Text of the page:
The Anonymous Widower

An Excursion To Axminster

My Devon Day Ranger allowed travel to Axminster, so I took a trip.

These are my comments on various topics.

Peninsular Task Force

According to the June 2016 Edition of Modern Railways, the Peninsular Task Force has made recommendations about this route.

  • An improved line.
  • An enhanced South Devon Metro
  • A better diversion route.
  • Speeding up of services between London Waterloo and Exeter by 36 minutes.

It will be interesting to see what actually happens.

Axminster Station

I was surprised to find that Axminster station is quite a sophisticated one as the pictures show.

It also had an excellent cafe that made me a fgluten-free bacon sandwich.

Class 800/802 Trains On The West Of England Line

The West Of England Line is currently certified for InterCity 125s, so it would probably allow Class 800 and Class 802 electro-diesel trains to use the route.

It might need some updating to some of the connecting routes East of Yeovil Junction.

Speeding Up Services Between London Waterloo And Exeter

Most of the services on this route are run by 90 mph Class 159 trains, which are well-matched to the 90 mph West Of England Line.

The current trains are diesel, which means they can’t take advantage of the electrified section of the line between London and Basingstoke.

In the June 2016 Edition of Modern Railways, this is said about services between London Waterloo and Exeter.

Journey time improvements of up to 36 minutes between Exeter and London Waterloo are forecast through a combination of linespeed improvements and trains calling only at Salisbury between Clapham Junction and Yeovil Junction.

The described stopping pattern would cut seven stops, at how many minutes a stop?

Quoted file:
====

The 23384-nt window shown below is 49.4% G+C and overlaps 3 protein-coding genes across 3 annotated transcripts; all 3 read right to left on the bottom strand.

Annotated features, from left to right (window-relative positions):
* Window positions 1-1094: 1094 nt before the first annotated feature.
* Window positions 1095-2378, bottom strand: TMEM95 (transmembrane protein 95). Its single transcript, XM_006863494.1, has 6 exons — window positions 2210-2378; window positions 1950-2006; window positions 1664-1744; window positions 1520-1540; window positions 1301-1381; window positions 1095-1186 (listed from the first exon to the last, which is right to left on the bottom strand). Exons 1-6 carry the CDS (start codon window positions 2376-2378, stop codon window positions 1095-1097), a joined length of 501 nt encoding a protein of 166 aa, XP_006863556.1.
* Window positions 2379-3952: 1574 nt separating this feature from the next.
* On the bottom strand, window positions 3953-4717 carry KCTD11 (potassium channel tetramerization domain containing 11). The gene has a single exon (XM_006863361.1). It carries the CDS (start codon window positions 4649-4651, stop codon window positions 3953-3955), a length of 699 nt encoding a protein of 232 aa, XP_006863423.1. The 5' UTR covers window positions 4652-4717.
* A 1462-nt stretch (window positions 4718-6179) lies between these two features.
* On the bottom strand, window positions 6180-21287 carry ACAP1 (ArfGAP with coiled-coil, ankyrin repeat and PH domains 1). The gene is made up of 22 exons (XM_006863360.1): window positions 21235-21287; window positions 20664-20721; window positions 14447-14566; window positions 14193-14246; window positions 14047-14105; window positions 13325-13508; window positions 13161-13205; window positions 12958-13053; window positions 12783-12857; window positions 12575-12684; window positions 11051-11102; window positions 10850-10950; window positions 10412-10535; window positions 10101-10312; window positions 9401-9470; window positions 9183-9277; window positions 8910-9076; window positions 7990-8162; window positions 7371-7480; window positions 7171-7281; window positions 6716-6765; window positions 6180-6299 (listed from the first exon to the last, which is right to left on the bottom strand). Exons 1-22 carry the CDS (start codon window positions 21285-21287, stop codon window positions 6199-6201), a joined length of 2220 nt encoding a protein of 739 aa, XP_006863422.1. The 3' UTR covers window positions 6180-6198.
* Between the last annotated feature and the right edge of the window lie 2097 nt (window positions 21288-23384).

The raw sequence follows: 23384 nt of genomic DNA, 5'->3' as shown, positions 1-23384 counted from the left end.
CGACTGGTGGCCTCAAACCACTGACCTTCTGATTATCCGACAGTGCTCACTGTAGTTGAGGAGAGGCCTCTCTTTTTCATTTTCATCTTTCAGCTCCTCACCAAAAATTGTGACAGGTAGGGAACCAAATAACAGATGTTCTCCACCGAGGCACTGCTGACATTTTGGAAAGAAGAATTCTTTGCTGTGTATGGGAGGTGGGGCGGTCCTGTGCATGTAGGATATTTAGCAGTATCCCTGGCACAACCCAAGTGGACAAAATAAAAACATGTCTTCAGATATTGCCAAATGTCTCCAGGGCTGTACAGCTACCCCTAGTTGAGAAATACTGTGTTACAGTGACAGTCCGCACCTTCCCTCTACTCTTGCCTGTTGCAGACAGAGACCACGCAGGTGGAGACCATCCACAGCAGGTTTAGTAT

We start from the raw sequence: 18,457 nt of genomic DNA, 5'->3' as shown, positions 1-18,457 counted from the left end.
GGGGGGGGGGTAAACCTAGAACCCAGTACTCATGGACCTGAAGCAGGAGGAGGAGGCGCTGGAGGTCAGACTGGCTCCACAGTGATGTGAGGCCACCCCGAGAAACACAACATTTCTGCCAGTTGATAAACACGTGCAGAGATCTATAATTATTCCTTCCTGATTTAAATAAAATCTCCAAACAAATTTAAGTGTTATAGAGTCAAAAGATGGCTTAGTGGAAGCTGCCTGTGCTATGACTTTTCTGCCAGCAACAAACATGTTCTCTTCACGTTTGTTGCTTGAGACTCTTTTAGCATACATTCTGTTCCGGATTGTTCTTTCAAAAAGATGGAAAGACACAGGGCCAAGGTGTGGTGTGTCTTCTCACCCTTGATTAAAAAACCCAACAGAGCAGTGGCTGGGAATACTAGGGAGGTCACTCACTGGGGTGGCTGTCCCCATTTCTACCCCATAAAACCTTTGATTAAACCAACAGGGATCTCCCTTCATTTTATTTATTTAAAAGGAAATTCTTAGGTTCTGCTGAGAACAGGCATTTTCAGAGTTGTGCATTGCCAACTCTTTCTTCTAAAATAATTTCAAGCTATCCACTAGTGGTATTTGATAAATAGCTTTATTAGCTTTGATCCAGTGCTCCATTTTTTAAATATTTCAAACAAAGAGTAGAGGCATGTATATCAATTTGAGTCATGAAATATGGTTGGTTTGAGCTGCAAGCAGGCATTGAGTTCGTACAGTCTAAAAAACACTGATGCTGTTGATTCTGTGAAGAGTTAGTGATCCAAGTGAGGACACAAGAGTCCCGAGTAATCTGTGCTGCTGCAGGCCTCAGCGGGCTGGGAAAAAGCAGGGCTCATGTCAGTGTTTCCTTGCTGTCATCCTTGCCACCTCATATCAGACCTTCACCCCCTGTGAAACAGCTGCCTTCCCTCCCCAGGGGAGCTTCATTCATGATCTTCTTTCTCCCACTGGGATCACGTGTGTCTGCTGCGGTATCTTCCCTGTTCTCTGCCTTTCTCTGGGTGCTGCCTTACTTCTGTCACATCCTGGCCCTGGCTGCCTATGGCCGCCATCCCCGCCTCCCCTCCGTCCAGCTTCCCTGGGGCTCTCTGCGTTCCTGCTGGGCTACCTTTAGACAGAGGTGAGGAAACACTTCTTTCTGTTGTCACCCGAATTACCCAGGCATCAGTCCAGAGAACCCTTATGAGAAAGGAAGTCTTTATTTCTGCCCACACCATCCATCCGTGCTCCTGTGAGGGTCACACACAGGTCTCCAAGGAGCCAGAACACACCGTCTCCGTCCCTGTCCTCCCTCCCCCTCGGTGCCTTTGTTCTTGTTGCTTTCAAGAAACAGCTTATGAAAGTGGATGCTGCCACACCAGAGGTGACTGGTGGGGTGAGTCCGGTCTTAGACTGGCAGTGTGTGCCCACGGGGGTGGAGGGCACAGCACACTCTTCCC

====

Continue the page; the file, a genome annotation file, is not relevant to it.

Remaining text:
I have read that cutting a stop saves around three minutes a stop, but the amount will depend on a large number of factors.

  • Braking for the stop.
  • Accelerating back to line speed.
  • The ease with which passengers can enter and exit, which is helped by wide doors and large lobbies.
  • The quality of the driving.

Looking at the timetables various stops can take between three and seven minutes.

As an example, the Class 159 trains take 52 minutes between Basingstoke and Waterloo with stops at Woking and Clapham Junction, but a 100 mph electric train does it in 45 minutes with just a stop at Clapham Junction.

Without the actual figures, I can only take an educated guess.

An average of four minutes would mean finding eight minutes from linespeed improvements.

But there would be one simple way to speed up the trains.

Running Class 802 trains would certainly reduce journey times.

  • They are electro-diesel trains, so could use the electrification between London Waterloo and Basingstoke.
  • They have a 100 mph speed on diesel power, if speed limits allow.
  • They have a 125 mph speed on electrified lines, if speed limits allow.
  • Their undoubted power would get them quickly up to linespeed, thus reducing stop time.
  • They have probably got better braking performance, than the current Class 159 trains.

But also consider.

  • If linespeed is increased from the current 90 mph to perhaps 100 mph, the Class 159 trains can’t take any advantage.